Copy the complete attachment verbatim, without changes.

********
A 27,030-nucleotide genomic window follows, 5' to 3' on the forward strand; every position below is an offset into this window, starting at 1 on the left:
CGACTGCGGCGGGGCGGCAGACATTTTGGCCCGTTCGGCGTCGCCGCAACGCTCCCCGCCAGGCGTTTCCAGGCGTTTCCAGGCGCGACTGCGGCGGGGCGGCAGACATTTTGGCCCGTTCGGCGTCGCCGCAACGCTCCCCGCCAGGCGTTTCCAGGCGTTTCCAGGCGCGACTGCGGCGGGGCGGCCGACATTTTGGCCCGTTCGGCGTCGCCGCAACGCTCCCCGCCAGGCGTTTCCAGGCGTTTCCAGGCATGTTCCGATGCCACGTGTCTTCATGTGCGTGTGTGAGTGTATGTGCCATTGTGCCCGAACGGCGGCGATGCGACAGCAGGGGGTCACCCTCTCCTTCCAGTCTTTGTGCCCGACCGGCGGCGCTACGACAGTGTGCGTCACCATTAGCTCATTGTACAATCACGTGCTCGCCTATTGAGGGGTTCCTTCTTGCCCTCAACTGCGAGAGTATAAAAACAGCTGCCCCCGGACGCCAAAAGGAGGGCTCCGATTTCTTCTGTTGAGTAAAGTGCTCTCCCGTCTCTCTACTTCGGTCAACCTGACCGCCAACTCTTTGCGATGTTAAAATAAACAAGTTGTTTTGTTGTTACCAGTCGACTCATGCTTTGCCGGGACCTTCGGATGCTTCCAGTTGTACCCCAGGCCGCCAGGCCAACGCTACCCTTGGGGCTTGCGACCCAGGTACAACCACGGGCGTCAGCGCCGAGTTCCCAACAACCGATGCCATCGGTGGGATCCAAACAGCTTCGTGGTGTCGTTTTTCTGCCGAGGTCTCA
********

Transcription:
A 27,030-nucleotide genomic window follows, 5' to 3' on the forward strand; every position below is an offset into this window, starting at 1 on the left:
CGACTGCGGCGGGGCGGCAGACATTTTGGCCCGTTCGGCGTCGCCGCAACGCTCCCCGCCAGGCGTTTCCAGGCGTTTCCAGGCGCGACTGCGGCGGGGCGGCAGACATTTTGGCCCGTTCGGCGTCGCCGCAACGCTCCCCGCCAGGCGTTTCCAGGCGTTTCCAGGCGCGACTGCGGCGGGGCGGCCGACATTTTGGCCCGTTCGGCGTCGCCGCAACGCTCCCCGCCAGGCGTTTCCAGGCGTTTCCAGGCATGTTCCGATGCCACGTGTCTTCATGTGCGTGTGTGAGTGTATGTGCCATTGTGCCCGAACGGCGGCGATGCGACAGCAGGGGGTCACCCTCTCCTTCCAGTCTTTGTGCCCGACCGGCGGCGCTACGACAGTGTGCGTCACCATTAGCTCATTGTACAATCACGTGCTCGCCTATTGAGGGGTTCCTTCTTGCCCTCAACTGCGAGAGTATAAAAACAGCTGCCCCCGGACGCCAAAAGGAGGGCTCCGATTTCTTCTGTTGAGTAAAGTGCTCTCCCGTCTCTCTACTTCGGTCAACCTGACCGCCAACTCTTTGCGATGTTAAAATAAACAAGTTGTTTTGTTGTTACCAGTCGACTCATGCTTTGCCGGGACCTTCGGATGCTTCCAGTTGTACCCCAGGCCGCCAGGCCAACGCTACCCTTGGGGCTTGCGACCCAGGTACAACCACGGGCGTCAGCGCCGAGTTCCCAACAACCGATGCCATCGGTGGGATCCAAACAGCTTCGTGGTGTCGTTTTTCTGCCGAGGTCTCA